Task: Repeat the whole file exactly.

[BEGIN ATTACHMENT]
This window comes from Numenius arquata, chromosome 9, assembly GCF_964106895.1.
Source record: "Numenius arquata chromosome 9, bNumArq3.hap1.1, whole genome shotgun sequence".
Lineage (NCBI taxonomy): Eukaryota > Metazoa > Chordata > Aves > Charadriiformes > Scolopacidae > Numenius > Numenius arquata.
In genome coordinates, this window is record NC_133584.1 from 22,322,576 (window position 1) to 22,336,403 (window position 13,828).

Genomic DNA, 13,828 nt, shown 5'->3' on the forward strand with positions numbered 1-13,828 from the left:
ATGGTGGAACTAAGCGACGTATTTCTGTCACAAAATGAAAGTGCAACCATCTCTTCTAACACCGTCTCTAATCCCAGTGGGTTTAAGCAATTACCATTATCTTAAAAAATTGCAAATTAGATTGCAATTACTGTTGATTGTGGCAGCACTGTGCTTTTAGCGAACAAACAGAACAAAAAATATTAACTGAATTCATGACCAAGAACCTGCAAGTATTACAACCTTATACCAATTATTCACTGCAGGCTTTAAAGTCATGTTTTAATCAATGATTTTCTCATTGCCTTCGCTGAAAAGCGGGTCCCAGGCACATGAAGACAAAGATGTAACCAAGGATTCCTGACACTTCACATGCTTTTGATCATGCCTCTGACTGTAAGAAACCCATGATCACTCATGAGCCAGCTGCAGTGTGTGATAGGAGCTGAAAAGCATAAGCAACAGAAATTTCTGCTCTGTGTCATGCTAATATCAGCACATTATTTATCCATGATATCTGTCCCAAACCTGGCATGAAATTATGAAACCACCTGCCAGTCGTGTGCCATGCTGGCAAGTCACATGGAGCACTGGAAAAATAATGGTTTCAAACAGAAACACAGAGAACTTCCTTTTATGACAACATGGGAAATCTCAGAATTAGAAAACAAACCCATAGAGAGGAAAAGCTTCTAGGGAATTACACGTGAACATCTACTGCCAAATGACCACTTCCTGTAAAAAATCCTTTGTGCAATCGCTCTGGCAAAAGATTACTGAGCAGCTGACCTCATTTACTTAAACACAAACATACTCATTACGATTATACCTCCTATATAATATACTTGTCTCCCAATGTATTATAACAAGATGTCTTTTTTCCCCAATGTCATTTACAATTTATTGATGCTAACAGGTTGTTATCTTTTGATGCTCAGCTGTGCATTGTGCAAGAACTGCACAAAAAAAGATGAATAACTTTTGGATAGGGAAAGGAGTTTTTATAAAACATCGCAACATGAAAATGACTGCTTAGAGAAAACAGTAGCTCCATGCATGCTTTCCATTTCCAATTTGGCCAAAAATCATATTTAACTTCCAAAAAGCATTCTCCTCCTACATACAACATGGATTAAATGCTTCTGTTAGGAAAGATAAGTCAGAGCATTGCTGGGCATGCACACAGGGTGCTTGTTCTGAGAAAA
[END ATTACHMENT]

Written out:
This window comes from Numenius arquata, chromosome 9, assembly GCF_964106895.1.
Source record: "Numenius arquata chromosome 9, bNumArq3.hap1.1, whole genome shotgun sequence".
Lineage (NCBI taxonomy): Eukaryota > Metazoa > Chordata > Aves > Charadriiformes > Scolopacidae > Numenius > Numenius arquata.
In genome coordinates, this window is record NC_133584.1 from 22,322,576 (window position 1) to 22,336,403 (window position 13,828).

Genomic DNA, 13,828 nt, shown 5'->3' on the forward strand with positions numbered 1-13,828 from the left:
ATGGTGGAACTAAGCGACGTATTTCTGTCACAAAATGAAAGTGCAACCATCTCTTCTAACACCGTCTCTAATCCCAGTGGGTTTAAGCAATTACCATTATCTTAAAAAATTGCAAATTAGATTGCAATTACTGTTGATTGTGGCAGCACTGTGCTTTTAGCGAACAAACAGAACAAAAAATATTAACTGAATTCATGACCAAGAACCTGCAAGTATTACAACCTTATACCAATTATTCACTGCAGGCTTTAAAGTCATGTTTTAATCAATGATTTTCTCATTGCCTTCGCTGAAAAGCGGGTCCCAGGCACATGAAGACAAAGATGTAACCAAGGATTCCTGACACTTCACATGCTTTTGATCATGCCTCTGACTGTAAGAAACCCATGATCACTCATGAGCCAGCTGCAGTGTGTGATAGGAGCTGAAAAGCATAAGCAACAGAAATTTCTGCTCTGTGTCATGCTAATATCAGCACATTATTTATCCATGATATCTGTCCCAAACCTGGCATGAAATTATGAAACCACCTGCCAGTCGTGTGCCATGCTGGCAAGTCACATGGAGCACTGGAAAAATAATGGTTTCAAACAGAAACACAGAGAACTTCCTTTTATGACAACATGGGAAATCTCAGAATTAGAAAACAAACCCATAGAGAGGAAAAGCTTCTAGGGAATTACACGTGAACATCTACTGCCAAATGACCACTTCCTGTAAAAAATCCTTTGTGCAATCGCTCTGGCAAAAGATTACTGAGCAGCTGACCTCATTTACTTAAACACAAACATACTCATTACGATTATACCTCCTATATAATATACTTGTCTCCCAATGTATTATAACAAGATGTCTTTTTTCCCCAATGTCATTTACAATTTATTGATGCTAACAGGTTGTTATCTTTTGATGCTCAGCTGTGCATTGTGCAAGAACTGCACAAAAAAAGATGAATAACTTTTGGATAGGGAAAGGAGTTTTTATAAAACATCGCAACATGAAAATGACTGCTTAGAGAAAACAGTAGCTCCATGCATGCTTTCCATTTCCAATTTGGCCAAAAATCATATTTAACTTCCAAAAAGCATTCTCCTCCTACATACAACATGGATTAAATGCTTCTGTTAGGAAAGATAAGTCAGAGCATTGCTGGGCATGCACACAGGGTGCTTGTTCTGAGAAAA